"I go fast, and I scored a goal!"
Mohammed Al-Masri grins from ear to ear as he gives a play-by-play of the goal he scored during his first hockey game.
The nine-year-old arrived with his family from Syria eight months ago, and Mohammed and his two brothers started asking to play hockey almost immediately.
On Saturday morning, after several weeks of practices, the two younger brothers laced up their skates and played what they called a "beautiful" game.
"I give pass, he give me pass, I shoot the goal, and the goal catch it, and he shoot it, and I shoot it another time, I scored," said Mohammed, recounting every detail of his first goal.
Boys quickly 'fell in love' with hockey
The boys had never heard of hockey before arriving in Canada, but they became fascinated with it after meeting a 12-year-old Ottawa boy named Fahed and his parents, Christine Khouryati and Allan Martel, when the Al-Masri family arrived in February.
"The boys went to some of [Fahed's] games, and fell in love with him, and with hockey," said Allan Martel, who has been helping the Al-Masri family navigate their new life in Ottawa along with Khouryati, who speaks Arabic.
"Over the summer, we outfitted the kids with equipment … we were able to cover the cost for registration for the kids. And so here they are, and they're having a great time playing hockey," he said.
Martel said the East Ottawa Minor Hockey Association's Reach Out program has made it possible for the boys to play by contacting different financial aid agencies that help disadvantaged kids play sports.
Mohammed and his younger brother Ahmad, 8, are playing on the novice-level team, along with their friend Ismael Yasen, 9, who also came to Ottawa with his family from Syria. The older Al-Masri brother, Hamada, 12 is playing on a different team.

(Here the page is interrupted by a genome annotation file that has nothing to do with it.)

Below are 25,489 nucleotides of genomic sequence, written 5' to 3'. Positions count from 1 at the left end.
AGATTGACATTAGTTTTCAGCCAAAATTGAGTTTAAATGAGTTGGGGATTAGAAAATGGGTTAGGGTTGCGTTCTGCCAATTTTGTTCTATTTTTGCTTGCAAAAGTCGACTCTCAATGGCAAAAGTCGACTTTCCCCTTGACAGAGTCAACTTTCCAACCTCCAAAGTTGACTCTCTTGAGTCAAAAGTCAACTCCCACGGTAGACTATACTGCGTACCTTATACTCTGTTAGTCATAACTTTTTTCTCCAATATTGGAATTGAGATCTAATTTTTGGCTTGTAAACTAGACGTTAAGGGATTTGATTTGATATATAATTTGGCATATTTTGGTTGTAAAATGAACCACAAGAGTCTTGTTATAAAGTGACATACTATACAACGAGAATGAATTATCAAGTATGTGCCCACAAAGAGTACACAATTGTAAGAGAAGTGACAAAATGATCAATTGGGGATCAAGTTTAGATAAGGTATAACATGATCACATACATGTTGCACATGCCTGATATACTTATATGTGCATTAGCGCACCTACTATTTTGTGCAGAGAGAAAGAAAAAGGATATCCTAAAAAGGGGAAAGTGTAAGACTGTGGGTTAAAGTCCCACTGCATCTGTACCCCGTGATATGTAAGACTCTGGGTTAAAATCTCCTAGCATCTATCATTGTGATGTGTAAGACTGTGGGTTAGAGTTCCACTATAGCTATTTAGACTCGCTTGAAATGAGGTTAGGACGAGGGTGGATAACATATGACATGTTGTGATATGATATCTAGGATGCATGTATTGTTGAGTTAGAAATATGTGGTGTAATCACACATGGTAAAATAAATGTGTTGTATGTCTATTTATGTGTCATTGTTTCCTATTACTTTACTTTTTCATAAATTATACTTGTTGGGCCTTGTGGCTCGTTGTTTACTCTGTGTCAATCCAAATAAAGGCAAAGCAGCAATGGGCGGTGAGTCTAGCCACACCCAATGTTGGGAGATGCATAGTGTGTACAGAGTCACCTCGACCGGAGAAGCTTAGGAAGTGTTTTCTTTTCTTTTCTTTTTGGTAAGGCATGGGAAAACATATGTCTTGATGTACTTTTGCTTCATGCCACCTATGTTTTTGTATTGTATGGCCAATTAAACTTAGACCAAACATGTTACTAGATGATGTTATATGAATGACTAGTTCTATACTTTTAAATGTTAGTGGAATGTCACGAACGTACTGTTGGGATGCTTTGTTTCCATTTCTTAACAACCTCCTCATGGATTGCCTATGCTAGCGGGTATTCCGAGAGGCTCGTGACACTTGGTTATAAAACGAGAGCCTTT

New hockey dads also want to play
Neither family owns a vehicle, so Martel picked up the boys and their fathers on Saturday morning to transport them to the rink.
Moammar Al-Masri and Easen Amam Yasen sat in the stands with the other hockey parents during the game, cheering along, and often pulling out their cell phones to take pictures of their boys in action.
Neither father speaks much English, but with the help of a volunteer translator they said they're "proud" of their boys, and wish they could "go back to their childhood to play this game."
"The kids are receiving a lot of care and attention … They're very happy that someone is taking care of them, and helping them excel in the game," said translator, Ali Al-Dulaimi of the group Refugee 613.
The boys' coach said she's impressed with how quickly they picked up the game and learned to skate, despite the language barrier.
Coach, parents pitch in
"I think because it's a visual thing … they look at the other kids, they look what they're doing, I always show the kids what I want, so because there's a lot of visual aspect to it, I think that's why they're catching on," said Karina Potvin, head coach of the Ottawa East Coyotes novice squad.
Potvin said other parents from the team have now stepped forward to offer to drive the boys to and from the rink.
"I think everyone wants to pitch in. Everyone wants to make it happen. And everyone realizes, you know, there are obstacles. They don't have a car, there's a language barrier as well, so everyone just wants to make it happen for these kids," said Potvin.
"That's what it's all about," said Martel.
"You're giving them the opportunity to do something they would never have the chance to do otherwise. Hockey is becoming a very elitist sport. It's very expensive, and the barriers to entry for low income families are very high," he said.
'Because he love me'
The boys may not have a full English vocabulary quite yet, but they know the right words to make your heart melt.
Standing outside the dressing room after their first game, the boys were asked about all the people who have helped them play hockey, and why they think those people want them to play.
There was a pause, and then Mohammed piped up, "because he love me."